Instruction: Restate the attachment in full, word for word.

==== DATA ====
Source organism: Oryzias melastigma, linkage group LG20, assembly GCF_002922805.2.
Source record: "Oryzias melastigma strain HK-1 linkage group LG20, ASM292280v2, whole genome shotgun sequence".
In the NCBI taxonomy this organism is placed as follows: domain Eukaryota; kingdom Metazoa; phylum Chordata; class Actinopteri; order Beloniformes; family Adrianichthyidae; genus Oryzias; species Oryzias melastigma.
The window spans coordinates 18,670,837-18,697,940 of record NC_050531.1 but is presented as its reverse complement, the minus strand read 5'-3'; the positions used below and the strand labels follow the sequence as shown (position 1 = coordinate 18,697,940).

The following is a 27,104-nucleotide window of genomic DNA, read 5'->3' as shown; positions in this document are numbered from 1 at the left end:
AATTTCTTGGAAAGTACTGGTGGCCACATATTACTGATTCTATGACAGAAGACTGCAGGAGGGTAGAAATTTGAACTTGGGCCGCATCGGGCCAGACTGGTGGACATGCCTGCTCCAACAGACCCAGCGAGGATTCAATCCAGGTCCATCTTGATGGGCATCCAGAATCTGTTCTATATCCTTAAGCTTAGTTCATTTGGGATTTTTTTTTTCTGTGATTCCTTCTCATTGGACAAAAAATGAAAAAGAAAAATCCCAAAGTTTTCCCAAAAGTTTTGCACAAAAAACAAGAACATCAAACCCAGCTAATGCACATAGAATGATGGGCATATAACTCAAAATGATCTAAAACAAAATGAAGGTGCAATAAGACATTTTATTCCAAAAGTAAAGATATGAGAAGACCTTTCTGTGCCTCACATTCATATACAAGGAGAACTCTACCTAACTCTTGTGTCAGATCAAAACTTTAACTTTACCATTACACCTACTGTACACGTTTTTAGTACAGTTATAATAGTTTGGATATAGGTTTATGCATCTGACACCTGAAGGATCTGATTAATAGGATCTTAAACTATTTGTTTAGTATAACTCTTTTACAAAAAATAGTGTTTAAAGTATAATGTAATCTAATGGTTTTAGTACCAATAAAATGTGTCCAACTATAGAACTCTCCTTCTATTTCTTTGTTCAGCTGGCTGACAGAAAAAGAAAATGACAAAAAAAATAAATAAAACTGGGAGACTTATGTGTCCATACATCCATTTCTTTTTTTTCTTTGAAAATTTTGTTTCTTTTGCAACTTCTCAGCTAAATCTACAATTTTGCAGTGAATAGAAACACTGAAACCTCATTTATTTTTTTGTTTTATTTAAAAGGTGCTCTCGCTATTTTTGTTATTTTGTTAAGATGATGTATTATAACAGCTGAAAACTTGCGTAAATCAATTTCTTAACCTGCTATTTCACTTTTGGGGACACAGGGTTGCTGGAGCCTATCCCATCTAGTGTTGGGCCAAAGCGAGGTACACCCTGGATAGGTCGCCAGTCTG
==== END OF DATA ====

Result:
Source organism: Oryzias melastigma, linkage group LG20, assembly GCF_002922805.2.
Source record: "Oryzias melastigma strain HK-1 linkage group LG20, ASM292280v2, whole genome shotgun sequence".
In the NCBI taxonomy this organism is placed as follows: domain Eukaryota; kingdom Metazoa; phylum Chordata; class Actinopteri; order Beloniformes; family Adrianichthyidae; genus Oryzias; species Oryzias melastigma.
The window spans coordinates 18,670,837-18,697,940 of record NC_050531.1 but is presented as its reverse complement, the minus strand read 5'-3'; the positions used below and the strand labels follow the sequence as shown (position 1 = coordinate 18,697,940).

The following is a 27,104-nucleotide window of genomic DNA, read 5'->3' as shown; positions in this document are numbered from 1 at the left end:
AATTTCTTGGAAAGTACTGGTGGCCACATATTACTGATTCTATGACAGAAGACTGCAGGAGGGTAGAAATTTGAACTTGGGCCGCATCGGGCCAGACTGGTGGACATGCCTGCTCCAACAGACCCAGCGAGGATTCAATCCAGGTCCATCTTGATGGGCATCCAGAATCTGTTCTATATCCTTAAGCTTAGTTCATTTGGGATTTTTTTTTTCTGTGATTCCTTCTCATTGGACAAAAAATGAAAAAGAAAAATCCCAAAGTTTTCCCAAAAGTTTTGCACAAAAAACAAGAACATCAAACCCAGCTAATGCACATAGAATGATGGGCATATAACTCAAAATGATCTAAAACAAAATGAAGGTGCAATAAGACATTTTATTCCAAAAGTAAAGATATGAGAAGACCTTTCTGTGCCTCACATTCATATACAAGGAGAACTCTACCTAACTCTTGTGTCAGATCAAAACTTTAACTTTACCATTACACCTACTGTACACGTTTTTAGTACAGTTATAATAGTTTGGATATAGGTTTATGCATCTGACACCTGAAGGATCTGATTAATAGGATCTTAAACTATTTGTTTAGTATAACTCTTTTACAAAAAATAGTGTTTAAAGTATAATGTAATCTAATGGTTTTAGTACCAATAAAATGTGTCCAACTATAGAACTCTCCTTCTATTTCTTTGTTCAGCTGGCTGACAGAAAAAGAAAATGACAAAAAAAATAAATAAAACTGGGAGACTTATGTGTCCATACATCCATTTCTTTTTTTTCTTTGAAAATTTTGTTTCTTTTGCAACTTCTCAGCTAAATCTACAATTTTGCAGTGAATAGAAACACTGAAACCTCATTTATTTTTTTGTTTTATTTAAAAGGTGCTCTCGCTATTTTTGTTATTTTGTTAAGATGATGTATTATAACAGCTGAAAACTTGCGTAAATCAATTTCTTAACCTGCTATTTCACTTTTGGGGACACAGGGTTGCTGGAGCCTATCCCATCTAGTGTTGGGCCAAAGCGAGGTACACCCTGGATAGGTCGCCAGTCTG